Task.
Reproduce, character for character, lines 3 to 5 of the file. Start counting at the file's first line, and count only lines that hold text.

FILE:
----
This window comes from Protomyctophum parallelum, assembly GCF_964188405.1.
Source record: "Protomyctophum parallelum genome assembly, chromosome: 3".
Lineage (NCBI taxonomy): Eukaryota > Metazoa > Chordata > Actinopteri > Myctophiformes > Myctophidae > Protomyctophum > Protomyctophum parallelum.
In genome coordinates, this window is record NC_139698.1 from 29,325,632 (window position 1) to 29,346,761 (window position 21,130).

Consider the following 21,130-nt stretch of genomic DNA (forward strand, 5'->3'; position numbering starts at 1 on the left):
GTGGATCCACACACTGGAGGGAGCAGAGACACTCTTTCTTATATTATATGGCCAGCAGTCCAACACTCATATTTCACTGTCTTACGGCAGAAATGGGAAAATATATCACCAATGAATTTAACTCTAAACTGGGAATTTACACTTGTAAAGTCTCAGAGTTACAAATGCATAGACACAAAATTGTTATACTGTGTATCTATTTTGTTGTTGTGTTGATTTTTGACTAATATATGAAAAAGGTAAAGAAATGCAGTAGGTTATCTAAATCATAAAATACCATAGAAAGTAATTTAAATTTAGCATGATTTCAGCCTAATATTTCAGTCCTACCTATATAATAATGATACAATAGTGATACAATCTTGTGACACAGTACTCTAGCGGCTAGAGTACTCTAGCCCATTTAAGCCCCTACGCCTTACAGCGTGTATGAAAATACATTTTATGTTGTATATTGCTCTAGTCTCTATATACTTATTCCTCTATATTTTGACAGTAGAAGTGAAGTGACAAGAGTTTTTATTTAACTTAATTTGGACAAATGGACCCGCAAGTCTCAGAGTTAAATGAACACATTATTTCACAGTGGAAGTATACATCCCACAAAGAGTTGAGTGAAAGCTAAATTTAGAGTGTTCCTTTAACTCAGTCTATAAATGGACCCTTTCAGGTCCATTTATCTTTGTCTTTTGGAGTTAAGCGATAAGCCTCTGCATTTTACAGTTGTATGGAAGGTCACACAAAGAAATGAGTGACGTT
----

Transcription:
Lineage (NCBI taxonomy): Eukaryota > Metazoa > Chordata > Actinopteri > Myctophiformes > Myctophidae > Protomyctophum > Protomyctophum parallelum.
In genome coordinates, this window is record NC_139698.1 from 29,325,632 (window position 1) to 29,346,761 (window position 21,130).

Consider the following 21,130-nt stretch of genomic DNA (forward strand, 5'->3'; position numbering starts at 1 on the left):